Food Options: Picnic, or wait until you reach the Pont-du-Gard for restaurant service.  There is a nice outdoor restaurant on the Right Bank, Les Terrasses.  Food is ok, a little pricey, but great views and laid back atmosphere. http://www.pontdugard.fr/fr/content/restaurant-les-terrasses




Daily Photo – Flea Markets in Southern France

Flea Market Finds

On a recent family trip to France, we visited the bustling flea market in Isle-Sur-La-Sorgue near Avignon.  This charming town, complete with fairy tale streams and antique water wheels is worth a visit any day of the week, but the Saturday flea market is exceptional.  The prices were a little high, but the kids haggled in French (thankfully, the people were very kind and adore kids!) and they found some reasonably priced treasures.  Here is a picture our daughter ‘s favorite vintage soda bottles.

Bouncy Balls for Snow Balls

Pink Bouncy Ball!

It’s 2 March and we just had our first snow day (no school) of the year which is pretty unheard of, this late in the season, in our part of the world.  I’ve been waiting for this day all winter!  The first snow day is unique because you haven’t been jaded by the wrath of snow and cold and you’re still happy to see some of the white, fluffy stuff and snuggle by a fire.  However, this usually happens in November. Not March.  But I’ll take it.

The first snow day (for us anyway!) is a day of celebration.  It means family fun, food, games and crafts.  So when we found a recipe  online for making polymer bouncy balls(here is original recipe from About .com) we all agreed it was a perfect snow day activity.

Although the balls were not super bouncy, nor were they clear like the original picture I saw on the recipe the project was a lot of fun and we had a great time experimenting.

Here are the basic ingredients:

The Ingredients

  •  borax (in the laundry section at a grocery store or superstore)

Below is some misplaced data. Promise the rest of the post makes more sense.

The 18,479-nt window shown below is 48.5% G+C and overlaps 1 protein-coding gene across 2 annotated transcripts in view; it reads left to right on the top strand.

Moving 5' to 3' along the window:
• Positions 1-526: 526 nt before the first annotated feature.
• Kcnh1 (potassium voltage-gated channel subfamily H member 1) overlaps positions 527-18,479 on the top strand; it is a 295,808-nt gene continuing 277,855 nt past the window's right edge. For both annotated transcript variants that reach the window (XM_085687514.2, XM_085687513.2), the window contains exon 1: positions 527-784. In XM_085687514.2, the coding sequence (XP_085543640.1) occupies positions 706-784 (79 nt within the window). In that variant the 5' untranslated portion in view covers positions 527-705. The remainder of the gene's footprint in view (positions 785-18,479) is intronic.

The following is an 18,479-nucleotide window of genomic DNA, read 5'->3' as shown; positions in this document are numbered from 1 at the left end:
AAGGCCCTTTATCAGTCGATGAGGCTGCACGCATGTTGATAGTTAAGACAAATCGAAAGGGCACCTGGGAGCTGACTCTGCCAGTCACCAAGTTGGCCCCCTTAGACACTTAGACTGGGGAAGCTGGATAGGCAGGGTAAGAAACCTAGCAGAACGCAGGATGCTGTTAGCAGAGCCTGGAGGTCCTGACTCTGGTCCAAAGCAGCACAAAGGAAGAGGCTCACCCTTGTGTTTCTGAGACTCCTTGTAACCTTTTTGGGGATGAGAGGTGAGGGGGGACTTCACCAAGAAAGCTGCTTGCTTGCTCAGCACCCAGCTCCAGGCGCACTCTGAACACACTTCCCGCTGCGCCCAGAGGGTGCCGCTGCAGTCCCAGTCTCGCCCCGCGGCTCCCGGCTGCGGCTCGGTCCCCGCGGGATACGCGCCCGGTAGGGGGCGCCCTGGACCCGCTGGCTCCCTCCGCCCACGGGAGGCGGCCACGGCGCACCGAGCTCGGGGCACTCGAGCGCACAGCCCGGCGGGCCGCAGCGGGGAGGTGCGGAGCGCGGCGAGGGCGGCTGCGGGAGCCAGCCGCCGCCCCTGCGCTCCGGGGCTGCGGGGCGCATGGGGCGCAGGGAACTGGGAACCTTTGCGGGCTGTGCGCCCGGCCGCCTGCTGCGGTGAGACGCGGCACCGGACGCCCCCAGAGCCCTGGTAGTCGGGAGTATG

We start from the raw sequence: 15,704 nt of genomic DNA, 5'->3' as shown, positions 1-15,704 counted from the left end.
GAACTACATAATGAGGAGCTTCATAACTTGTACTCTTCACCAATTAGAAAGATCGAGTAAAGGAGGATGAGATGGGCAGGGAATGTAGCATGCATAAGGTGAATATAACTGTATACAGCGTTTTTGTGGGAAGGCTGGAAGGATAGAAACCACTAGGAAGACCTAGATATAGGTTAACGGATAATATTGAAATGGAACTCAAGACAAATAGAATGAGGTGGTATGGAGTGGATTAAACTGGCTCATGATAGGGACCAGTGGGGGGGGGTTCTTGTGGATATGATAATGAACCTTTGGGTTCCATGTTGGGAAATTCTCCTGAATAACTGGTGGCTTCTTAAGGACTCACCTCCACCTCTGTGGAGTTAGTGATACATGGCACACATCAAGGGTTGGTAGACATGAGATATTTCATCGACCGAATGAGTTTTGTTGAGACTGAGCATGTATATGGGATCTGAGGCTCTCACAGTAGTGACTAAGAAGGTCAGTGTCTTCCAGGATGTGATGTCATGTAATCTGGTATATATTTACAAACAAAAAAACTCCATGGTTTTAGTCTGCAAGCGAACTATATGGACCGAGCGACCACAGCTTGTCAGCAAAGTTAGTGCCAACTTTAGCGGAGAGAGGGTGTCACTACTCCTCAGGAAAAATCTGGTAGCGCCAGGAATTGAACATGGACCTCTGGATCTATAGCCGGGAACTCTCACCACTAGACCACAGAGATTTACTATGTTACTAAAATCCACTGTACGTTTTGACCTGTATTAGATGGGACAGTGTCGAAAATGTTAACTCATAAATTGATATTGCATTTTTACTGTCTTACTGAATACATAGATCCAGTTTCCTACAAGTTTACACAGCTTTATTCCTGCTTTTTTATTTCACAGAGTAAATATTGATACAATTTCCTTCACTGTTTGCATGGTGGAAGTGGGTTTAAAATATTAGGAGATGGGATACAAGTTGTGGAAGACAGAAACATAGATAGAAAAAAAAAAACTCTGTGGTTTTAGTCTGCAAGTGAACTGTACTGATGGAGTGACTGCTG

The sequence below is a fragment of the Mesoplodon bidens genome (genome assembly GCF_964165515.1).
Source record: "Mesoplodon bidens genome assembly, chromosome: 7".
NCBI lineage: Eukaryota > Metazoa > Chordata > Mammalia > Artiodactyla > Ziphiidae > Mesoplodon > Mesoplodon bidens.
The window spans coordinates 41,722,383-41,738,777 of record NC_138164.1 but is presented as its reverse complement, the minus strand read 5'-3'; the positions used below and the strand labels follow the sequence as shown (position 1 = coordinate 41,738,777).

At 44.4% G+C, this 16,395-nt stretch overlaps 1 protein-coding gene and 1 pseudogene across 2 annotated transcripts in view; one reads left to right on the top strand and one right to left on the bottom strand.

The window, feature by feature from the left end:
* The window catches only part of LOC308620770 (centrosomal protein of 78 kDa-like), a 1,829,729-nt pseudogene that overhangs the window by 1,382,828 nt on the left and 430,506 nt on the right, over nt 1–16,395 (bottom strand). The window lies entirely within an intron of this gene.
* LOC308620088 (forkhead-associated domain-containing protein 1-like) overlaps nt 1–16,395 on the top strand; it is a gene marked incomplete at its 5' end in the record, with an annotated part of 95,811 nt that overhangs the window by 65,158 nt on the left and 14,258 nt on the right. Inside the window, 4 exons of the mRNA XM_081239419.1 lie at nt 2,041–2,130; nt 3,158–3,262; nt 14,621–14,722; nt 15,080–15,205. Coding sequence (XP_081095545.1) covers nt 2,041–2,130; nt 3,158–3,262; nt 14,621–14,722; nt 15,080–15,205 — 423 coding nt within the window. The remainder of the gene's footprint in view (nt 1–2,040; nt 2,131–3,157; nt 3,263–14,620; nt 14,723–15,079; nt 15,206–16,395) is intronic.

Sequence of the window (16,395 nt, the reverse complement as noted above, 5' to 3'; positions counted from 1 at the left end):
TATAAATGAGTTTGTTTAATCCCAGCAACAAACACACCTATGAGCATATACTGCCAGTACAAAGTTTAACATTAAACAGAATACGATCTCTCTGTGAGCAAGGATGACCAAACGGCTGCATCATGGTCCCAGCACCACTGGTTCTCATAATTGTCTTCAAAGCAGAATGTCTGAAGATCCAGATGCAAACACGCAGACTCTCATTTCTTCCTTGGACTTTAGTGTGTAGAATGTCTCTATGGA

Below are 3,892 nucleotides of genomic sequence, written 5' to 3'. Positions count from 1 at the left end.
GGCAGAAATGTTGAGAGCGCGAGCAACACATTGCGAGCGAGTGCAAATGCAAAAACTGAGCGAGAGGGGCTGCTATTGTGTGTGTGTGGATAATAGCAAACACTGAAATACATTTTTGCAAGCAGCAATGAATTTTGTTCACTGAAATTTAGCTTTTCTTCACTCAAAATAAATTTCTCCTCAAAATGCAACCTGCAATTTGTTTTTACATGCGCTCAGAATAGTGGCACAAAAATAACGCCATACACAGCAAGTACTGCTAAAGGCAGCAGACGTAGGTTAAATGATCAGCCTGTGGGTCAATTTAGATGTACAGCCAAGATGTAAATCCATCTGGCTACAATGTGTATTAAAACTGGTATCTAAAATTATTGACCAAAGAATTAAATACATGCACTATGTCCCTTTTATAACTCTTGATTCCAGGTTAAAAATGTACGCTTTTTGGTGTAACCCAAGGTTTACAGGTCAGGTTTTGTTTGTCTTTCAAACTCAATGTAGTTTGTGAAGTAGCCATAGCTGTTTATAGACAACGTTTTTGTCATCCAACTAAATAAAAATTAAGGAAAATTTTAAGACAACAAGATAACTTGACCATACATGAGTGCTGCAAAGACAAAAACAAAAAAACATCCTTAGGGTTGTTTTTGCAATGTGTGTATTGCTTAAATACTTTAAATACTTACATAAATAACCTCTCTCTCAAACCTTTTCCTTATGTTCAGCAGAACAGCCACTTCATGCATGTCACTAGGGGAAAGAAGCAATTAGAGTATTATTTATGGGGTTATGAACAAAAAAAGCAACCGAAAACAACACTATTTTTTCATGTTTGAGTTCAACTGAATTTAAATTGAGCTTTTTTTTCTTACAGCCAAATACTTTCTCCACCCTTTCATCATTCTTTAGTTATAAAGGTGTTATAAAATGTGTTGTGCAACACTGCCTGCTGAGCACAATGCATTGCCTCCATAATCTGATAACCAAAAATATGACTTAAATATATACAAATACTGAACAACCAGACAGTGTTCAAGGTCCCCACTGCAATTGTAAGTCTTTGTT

• school glue (we used clear and Elmer’s Gel which is blue.  White is supposed to make them opaque, but ours were anyway so I’m not sure it makes a difference.)
  • Cornstarch
  • Disposable cups for mixing (I recommend clear small Solo cups, but any paper cup will do)
  • Food coloring
  • Warm water
  • Spoon or craft stick or mixing
  • Ruler (to measure the bounce!)
  • Zip tight sandwich bags to store the balls in when your done.

Here is my really ingenious tip for organizing ahead of time.  Get your ingredients out of their store bought container and put them into something that is easy for your kids to scoop from.  Probably a tip that most people would figure out ahead of time, but it took us one round until this one registered upstairs…

But I digress…

First, label your mixing cups – one with borax mixture and one with ball mixture.  Next combine 2 Tbsp. of water in you borax mixture cup.

Mixing the Borax Solution

Then add 1/2 tsp. of Borax powder.  Stir the until borax is dissolved as much as you can. (Ours never dissolved completely but it was ok).  Add some food coloring.  We did about 5 heavy drops.

Next grab your ball mixture cup and add 1 Tbsp of glue.  Then add 1/2 tsp. of the borax solution you just made.

Measuring the glue

Next, add 1 Tbsp. of cornstarch to your ball mixture.

Adding the Cornstarch

Do not mix.  Wait 10-15 seconds and watch the chemical reaction take place.  This is why I suggest using clear plastic cups over paper or colored plastic; you can see the reaction through the bottom of the cup.

Checking out the chemistry

After you’ve waited a few seconds you can stir the mixture until it becomes difficult or impossible to stir.

Take your mixture out of the cup and begin to knead with your hands.   This will be REALLY sticky at first but after a minute or so your creation will solidify and begin to form a firm consistency.

A Fantastic Sticky Mess!

Super Sticky in the cup

Form it into a ball and bounce away!

Observations:  Does the length of kneading it affect the bounce?  How high does it bounce?  Does it bounce in different directions and why?  Just a few observations we made.  Please feel free to post your own observations below!